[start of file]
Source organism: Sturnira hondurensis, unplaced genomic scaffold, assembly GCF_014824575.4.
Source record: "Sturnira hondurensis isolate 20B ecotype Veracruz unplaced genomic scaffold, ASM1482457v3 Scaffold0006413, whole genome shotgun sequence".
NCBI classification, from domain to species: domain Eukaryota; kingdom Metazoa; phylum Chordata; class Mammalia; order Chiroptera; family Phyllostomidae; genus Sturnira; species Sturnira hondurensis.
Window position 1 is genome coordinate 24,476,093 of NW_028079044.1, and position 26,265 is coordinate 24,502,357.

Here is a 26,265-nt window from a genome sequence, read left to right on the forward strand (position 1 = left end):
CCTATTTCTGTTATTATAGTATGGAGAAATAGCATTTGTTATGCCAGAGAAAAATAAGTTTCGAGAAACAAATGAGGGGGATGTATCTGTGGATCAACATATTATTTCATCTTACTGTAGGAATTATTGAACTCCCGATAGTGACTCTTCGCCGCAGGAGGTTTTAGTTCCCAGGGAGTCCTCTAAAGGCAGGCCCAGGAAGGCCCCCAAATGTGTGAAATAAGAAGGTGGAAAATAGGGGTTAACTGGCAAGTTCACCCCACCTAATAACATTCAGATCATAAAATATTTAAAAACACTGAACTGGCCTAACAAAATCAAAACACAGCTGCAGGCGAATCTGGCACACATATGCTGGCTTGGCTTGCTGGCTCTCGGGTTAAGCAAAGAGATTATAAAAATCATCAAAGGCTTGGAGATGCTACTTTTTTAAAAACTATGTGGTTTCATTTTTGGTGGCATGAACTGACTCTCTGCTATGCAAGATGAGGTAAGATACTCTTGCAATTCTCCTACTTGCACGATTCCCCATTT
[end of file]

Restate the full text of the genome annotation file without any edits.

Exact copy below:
Source organism: Sturnira hondurensis, unplaced genomic scaffold, assembly GCF_014824575.4.
Source record: "Sturnira hondurensis isolate 20B ecotype Veracruz unplaced genomic scaffold, ASM1482457v3 Scaffold0006413, whole genome shotgun sequence".
NCBI classification, from domain to species: domain Eukaryota; kingdom Metazoa; phylum Chordata; class Mammalia; order Chiroptera; family Phyllostomidae; genus Sturnira; species Sturnira hondurensis.
Window position 1 is genome coordinate 24,476,093 of NW_028079044.1, and position 26,265 is coordinate 24,502,357.

Here is a 26,265-nt window from a genome sequence, read left to right on the forward strand (position 1 = left end):
CCTATTTCTGTTATTATAGTATGGAGAAATAGCATTTGTTATGCCAGAGAAAAATAAGTTTCGAGAAACAAATGAGGGGGATGTATCTGTGGATCAACATATTATTTCATCTTACTGTAGGAATTATTGAACTCCCGATAGTGACTCTTCGCCGCAGGAGGTTTTAGTTCCCAGGGAGTCCTCTAAAGGCAGGCCCAGGAAGGCCCCCAAATGTGTGAAATAAGAAGGTGGAAAATAGGGGTTAACTGGCAAGTTCACCCCACCTAATAACATTCAGATCATAAAATATTTAAAAACACTGAACTGGCCTAACAAAATCAAAACACAGCTGCAGGCGAATCTGGCACACATATGCTGGCTTGGCTTGCTGGCTCTCGGGTTAAGCAAAGAGATTATAAAAATCATCAAAGGCTTGGAGATGCTACTTTTTTAAAAACTATGTGGTTTCATTTTTGGTGGCATGAACTGACTCTCTGCTATGCAAGATGAGGTAAGATACTCTTGCAATTCTCCTACTTGCACGATTCCCCATTT